Tuesday, March 31, 2009

Consensual Living

Imagine you have an appointment with your doctor for your annual physical. The morning of the appointment your eighteen-month old child wakes up in a grumpy mood. What would you do? Would you: A) take your crabby child with you and make her wait with you, as you had planned to do before you discovered she was Oscar the Grouch? B) arrange to have a babysitter? Or C) would you cancel your appointment and wait for a time when your child was in a better mood?

If you just answered "C", you might be a proponent of a growing trend called "Consensual Living", a lifestyle in which an itty bitty toddler has as much say in what to do and when to do it as her parents have.

The core principles of Consensual Living are as follows:

* Everyone's wants and needs are equally valid, regardless of age.
* Children can be trusted to know their own minds and bodies.
* Punishments and rewards are tools of manipulation, unneeded when family members work as a team.
* There is a creative solution that works for everyone.
* Each family member has a positive intent and desires harmony.
* When all are secure that their needs will be met, they will branch out and help others to meet their needs.

I'm sorry, but are these people on crack? This is the formula for producing happy, functioning adults? Oh, brother! This is all so ridiculous that I am getting nauseated from my head shaking back and forth in such appalled disagreement.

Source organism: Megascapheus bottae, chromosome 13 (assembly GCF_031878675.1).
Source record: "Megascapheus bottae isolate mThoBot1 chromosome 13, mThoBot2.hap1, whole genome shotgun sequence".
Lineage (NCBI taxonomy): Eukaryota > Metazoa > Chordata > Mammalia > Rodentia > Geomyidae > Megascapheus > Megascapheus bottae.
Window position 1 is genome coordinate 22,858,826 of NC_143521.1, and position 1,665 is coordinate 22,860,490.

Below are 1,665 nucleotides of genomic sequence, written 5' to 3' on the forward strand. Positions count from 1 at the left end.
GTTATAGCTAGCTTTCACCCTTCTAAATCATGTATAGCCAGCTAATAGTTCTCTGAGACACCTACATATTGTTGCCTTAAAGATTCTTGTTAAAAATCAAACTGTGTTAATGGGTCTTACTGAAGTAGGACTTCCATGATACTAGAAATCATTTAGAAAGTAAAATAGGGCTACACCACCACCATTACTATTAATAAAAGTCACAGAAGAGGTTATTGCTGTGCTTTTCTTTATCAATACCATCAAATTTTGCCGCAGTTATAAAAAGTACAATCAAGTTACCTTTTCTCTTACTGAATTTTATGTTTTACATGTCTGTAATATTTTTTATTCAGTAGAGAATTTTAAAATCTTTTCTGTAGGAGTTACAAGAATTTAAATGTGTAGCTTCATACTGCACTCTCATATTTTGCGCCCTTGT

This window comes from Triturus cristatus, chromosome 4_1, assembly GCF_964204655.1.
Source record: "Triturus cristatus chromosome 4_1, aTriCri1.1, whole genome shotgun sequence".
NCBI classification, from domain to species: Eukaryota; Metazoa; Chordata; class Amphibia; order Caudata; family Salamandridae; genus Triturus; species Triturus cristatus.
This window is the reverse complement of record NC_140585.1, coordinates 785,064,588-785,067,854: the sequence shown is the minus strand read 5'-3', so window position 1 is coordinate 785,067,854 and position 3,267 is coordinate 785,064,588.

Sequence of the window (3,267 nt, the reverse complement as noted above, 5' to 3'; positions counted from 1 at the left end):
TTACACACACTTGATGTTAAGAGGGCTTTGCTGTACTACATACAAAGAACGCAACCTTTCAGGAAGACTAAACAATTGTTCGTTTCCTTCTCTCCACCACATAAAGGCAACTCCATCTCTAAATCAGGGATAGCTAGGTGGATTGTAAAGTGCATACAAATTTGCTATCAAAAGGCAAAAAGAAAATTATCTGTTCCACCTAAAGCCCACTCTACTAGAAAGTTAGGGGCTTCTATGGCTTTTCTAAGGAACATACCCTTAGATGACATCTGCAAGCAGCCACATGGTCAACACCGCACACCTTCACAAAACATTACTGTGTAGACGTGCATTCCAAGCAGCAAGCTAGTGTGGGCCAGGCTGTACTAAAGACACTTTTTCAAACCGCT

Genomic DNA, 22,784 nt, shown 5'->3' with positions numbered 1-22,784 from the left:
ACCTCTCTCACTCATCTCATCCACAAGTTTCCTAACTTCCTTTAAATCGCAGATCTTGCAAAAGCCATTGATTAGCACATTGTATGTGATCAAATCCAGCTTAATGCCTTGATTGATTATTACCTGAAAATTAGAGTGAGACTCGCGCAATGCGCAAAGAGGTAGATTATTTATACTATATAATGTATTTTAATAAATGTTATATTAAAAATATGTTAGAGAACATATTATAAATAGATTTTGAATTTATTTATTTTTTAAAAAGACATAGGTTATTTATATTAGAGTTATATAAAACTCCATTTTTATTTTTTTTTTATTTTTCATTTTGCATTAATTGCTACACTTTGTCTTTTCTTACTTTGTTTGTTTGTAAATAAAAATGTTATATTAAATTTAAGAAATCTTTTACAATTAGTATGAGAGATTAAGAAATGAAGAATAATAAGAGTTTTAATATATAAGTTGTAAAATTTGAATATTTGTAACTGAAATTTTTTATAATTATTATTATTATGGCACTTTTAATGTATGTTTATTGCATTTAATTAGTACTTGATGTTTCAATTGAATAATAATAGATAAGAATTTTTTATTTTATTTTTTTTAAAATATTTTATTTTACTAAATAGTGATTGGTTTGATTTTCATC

Let's start at the beginning: Everyone's wants and needs are equally valid, regardless of age. Um, no. It's true that children have important needs and wants, but childhood is a perpetual state of not knowing what you want, or why you want it, or why you should have it. You just want, want, want. Especially if someone else has it. Then you want what that person has and you want it now! As for needs, children only know a fraction of what they "need". Mostly they think they "need" TV and candy and to stay up late. This is why you set bedtimes and provide them with things like education and medical care, because they certainly wouldn't be lining up to take care of those things on their own.

Children can be trusted to know their own minds and bodies. Which is exactly why, if I let him, Michael would subsist entirely on hot dogs, fruit snacks and candy. And he would never be potty trained or go to bed. Sure, he might conk out on the floor after a couple of all-nighters, but why give in before that? And as for food, what kid wants nothing but veggies for dinner, after which meal he'll voluntarily clean his own plate and turn in for the night at 7:30, waking up the next morning fully rested and asking, "Mother, might I trouble you to help me use the facilities?" Not my kid.